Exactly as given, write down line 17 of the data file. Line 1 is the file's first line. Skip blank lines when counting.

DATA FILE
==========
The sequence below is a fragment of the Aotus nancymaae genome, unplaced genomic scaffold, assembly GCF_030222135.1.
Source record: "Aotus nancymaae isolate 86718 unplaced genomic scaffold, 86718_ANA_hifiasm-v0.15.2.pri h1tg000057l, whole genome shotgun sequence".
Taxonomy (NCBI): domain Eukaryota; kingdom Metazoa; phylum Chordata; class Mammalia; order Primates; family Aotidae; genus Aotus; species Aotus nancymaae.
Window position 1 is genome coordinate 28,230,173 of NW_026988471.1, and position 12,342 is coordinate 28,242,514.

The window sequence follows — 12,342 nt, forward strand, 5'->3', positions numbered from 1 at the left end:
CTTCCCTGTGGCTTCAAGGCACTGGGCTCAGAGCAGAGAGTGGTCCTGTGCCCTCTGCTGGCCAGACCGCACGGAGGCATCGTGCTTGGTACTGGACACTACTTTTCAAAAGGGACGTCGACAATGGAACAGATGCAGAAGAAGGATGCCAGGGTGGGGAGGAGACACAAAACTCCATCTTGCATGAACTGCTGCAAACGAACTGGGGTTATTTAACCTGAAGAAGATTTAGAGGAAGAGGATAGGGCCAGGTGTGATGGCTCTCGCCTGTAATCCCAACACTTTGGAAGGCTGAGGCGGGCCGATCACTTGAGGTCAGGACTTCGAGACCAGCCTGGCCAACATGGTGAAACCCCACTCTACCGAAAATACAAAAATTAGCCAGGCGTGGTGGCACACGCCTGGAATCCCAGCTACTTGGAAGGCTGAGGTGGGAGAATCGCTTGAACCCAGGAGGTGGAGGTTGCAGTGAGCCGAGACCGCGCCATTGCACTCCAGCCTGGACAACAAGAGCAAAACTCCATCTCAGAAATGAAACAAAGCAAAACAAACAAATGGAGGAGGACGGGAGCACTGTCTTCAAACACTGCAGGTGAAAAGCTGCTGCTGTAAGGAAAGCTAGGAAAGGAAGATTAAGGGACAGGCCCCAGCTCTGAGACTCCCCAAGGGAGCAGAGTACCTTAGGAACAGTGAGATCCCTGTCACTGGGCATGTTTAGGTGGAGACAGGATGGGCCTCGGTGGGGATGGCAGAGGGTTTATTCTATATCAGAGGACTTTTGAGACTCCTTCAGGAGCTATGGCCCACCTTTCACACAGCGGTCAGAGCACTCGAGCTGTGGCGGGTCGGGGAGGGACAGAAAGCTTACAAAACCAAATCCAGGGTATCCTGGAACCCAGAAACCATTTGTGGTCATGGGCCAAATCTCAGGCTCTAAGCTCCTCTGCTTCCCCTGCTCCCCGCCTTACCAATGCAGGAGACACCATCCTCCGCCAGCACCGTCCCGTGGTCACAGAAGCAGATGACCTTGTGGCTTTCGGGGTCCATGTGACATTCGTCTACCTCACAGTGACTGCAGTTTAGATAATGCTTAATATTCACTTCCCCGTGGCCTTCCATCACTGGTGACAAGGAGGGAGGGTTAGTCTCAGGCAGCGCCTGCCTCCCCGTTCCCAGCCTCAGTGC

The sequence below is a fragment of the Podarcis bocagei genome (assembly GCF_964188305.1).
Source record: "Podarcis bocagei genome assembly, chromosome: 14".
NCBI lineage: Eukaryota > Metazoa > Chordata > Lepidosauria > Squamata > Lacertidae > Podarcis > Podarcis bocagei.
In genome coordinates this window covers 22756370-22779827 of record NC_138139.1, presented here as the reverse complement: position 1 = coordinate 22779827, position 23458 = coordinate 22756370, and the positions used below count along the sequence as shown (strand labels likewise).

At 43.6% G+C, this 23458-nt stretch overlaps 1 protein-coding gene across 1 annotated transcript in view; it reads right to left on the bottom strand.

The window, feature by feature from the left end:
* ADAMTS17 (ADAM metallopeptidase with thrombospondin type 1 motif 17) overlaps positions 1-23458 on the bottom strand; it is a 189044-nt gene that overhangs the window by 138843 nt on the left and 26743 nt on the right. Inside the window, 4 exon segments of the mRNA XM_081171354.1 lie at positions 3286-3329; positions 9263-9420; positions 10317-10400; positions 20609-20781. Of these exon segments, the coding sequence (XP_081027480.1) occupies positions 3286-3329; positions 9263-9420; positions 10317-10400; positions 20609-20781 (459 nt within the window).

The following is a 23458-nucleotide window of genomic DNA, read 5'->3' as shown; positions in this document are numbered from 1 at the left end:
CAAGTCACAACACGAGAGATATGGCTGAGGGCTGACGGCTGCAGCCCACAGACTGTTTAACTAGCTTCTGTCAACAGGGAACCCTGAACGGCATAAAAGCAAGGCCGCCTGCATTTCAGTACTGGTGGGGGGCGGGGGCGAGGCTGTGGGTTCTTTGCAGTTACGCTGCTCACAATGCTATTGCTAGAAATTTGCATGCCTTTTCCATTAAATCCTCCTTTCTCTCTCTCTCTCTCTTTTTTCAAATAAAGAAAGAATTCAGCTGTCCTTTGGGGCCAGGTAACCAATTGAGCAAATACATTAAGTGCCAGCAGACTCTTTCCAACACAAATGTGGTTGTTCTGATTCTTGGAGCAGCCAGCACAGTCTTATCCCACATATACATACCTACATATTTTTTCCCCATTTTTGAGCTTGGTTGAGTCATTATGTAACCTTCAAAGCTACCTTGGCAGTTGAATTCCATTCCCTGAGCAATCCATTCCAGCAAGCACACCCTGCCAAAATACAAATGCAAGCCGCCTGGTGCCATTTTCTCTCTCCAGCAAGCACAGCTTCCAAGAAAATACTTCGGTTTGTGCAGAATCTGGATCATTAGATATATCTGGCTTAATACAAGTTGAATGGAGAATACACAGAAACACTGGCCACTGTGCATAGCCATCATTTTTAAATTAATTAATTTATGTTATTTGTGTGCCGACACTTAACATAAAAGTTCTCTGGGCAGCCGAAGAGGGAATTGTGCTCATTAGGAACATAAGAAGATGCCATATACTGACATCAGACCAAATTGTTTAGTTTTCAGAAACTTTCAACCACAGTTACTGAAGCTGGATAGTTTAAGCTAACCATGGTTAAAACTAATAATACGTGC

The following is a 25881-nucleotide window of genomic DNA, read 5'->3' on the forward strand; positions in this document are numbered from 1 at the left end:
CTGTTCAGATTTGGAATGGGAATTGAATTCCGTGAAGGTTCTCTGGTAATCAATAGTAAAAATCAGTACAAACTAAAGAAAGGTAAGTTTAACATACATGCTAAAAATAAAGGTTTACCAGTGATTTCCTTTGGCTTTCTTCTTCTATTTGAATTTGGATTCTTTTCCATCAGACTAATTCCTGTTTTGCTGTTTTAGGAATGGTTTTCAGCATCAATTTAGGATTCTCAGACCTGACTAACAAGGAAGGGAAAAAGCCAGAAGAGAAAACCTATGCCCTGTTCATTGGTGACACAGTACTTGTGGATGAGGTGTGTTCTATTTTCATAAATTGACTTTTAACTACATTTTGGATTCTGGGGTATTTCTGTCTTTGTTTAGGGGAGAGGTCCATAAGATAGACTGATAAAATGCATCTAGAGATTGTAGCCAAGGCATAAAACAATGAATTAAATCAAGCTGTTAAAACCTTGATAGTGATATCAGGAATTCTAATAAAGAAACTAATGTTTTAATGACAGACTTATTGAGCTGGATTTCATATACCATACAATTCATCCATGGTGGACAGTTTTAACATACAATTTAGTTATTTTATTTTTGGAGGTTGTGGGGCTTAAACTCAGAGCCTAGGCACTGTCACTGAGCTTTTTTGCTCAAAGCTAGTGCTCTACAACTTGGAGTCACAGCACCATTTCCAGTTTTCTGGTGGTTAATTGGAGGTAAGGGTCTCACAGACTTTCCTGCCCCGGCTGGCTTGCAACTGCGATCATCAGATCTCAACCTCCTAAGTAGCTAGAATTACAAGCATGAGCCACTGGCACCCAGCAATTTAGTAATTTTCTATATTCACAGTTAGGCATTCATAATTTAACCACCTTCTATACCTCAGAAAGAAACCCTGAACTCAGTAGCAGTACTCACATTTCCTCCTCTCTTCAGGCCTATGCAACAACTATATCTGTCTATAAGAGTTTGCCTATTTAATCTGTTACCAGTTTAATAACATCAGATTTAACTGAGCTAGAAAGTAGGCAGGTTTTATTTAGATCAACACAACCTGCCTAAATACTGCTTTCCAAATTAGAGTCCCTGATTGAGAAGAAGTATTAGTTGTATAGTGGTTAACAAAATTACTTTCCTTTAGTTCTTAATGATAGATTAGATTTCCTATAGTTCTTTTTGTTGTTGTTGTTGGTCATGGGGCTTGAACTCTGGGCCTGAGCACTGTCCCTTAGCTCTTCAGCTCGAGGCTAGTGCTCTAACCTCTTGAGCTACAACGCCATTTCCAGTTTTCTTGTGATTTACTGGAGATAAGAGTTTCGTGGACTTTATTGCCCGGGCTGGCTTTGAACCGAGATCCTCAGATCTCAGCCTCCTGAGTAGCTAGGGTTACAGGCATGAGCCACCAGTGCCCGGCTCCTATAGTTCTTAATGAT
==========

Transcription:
CTGTTCAGATTTGGAATGGGAATTGAATTCCGTGAAGGTTCTCTGGTAATCAATAGTAAAAATCAGTACAAACTAAAGAAAGGTAAGTTTAACATACATGCTAAAAATAAAGGTTTACCAGTGATTTCCTTTGGCTTTCTTCTTCTATTTGAATTTGGATTCTTTTCCATCAGACTAATTCCTGTTTTGCTGTTTTAGGAATGGTTTTCAGCATCAATTTAGGATTCTCAGACCTGACTAACAAGGAAGGGAAAAAGCCAGAAGAGAAAACCTATGCCCTGTTCATTGGTGACACAGTACTTGTGGATGAGGTGTGTTCTATTTTCATAAATTGACTTTTAACTACATTTTGGATTCTGGGGTATTTCTGTCTTTGTTTAGGGGAGAGGTCCATAAGATAGACTGATAAAATGCATCTAGAGATTGTAGCCAAGGCATAAAACAATGAATTAAATCAAGCTGTTAAAACCTTGATAGTGATATCAGGAATTCTAATAAAGAAACTAATGTTTTAATGACAGACTTATTGAGCTGGATTTCATATACCATACAATTCATCCATGGTGGACAGTTTTAACATACAATTTAGTTATTTTATTTTTGGAGGTTGTGGGGCTTAAACTCAGAGCCTAGGCACTGTCACTGAGCTTTTTTGCTCAAAGCTAGTGCTCTACAACTTGGAGTCACAGCACCATTTCCAGTTTTCTGGTGGTTAATTGGAGGTAAGGGTCTCACAGACTTTCCTGCCCCGGCTGGCTTGCAACTGCGATCATCAGATCTCAACCTCCTAAGTAGCTAGAATTACAAGCATGAGCCACTGGCACCCAGCAATTTAGTAATTTTCTATATTCACAGTTAGGCATTCATAATTTAACCACCTTCTATACCTCAGAAAGAAACCCTGAACTCAGTAGCAGTACTCACATTTCCTCCTCTCTTCAGGCCTATGCAACAACTATATCTGTCTATAAGAGTTTGCCTATTTAATCTGTTACCAGTTTAATAACATCAGATTTAACTGAGCTAGAAAGTAGGCAGGTTTTATTTAGATCAACACAACCTGCCTAAATACTGCTTTCCAAATTAGAGTCCCTGATTGAGAAGAAGTATTAGTTGTATAGTGGTTAACAAAATTACTTTCCTTTAGTTCTTAATGATAGATTAGATTTCCTATAGTTCTTTTTGTTGTTGTTGTTGGTCATGGGGCTTGAACTCTGGGCCTGAGCACTGTCCCTTAGCTCTTCAGCTCGAGGCTAGTGCTCTAACCTCTTGAGCTACAACGCCATTTCCAGTTTTCTTGTGATTTACTGGAGATAAGAGTTTCGTGGACTTTATTGCCCGGGCTGGCTTTGAACCGAGATCCTCAGATCTCAGCCTCCTGAGTAGCTAGGGTTACAGGCATGAGCCACCAGTGCCCGGCTCCTATAGTTCTTAATGAT